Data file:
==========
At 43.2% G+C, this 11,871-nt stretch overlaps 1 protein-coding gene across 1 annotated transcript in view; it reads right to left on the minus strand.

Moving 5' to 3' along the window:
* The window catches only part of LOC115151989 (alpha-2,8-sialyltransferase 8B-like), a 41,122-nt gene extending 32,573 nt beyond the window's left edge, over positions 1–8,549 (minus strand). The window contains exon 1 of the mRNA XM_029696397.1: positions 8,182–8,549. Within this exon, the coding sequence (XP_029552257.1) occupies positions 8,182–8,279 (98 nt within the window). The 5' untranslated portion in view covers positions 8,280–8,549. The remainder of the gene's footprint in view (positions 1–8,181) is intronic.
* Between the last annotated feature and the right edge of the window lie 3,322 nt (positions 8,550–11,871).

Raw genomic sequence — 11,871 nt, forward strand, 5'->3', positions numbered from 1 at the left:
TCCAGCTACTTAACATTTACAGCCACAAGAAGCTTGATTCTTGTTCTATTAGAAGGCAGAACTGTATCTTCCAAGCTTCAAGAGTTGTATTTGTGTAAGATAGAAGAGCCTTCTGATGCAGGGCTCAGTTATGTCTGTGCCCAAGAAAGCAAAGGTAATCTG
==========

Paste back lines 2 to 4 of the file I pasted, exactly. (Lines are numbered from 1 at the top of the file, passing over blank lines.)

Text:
Moving 5' to 3' along the window:
* The window catches only part of LOC115151989 (alpha-2,8-sialyltransferase 8B-like), a 41,122-nt gene extending 32,573 nt beyond the window's left edge, over positions 1–8,549 (minus strand). The window contains exon 1 of the mRNA XM_029696397.1: positions 8,182–8,549. Within this exon, the coding sequence (XP_029552257.1) occupies positions 8,182–8,279 (98 nt within the window). The 5' untranslated portion in view covers positions 8,280–8,549. The remainder of the gene's footprint in view (positions 1–8,181) is intronic.
* Between the last annotated feature and the right edge of the window lie 3,322 nt (positions 8,550–11,871).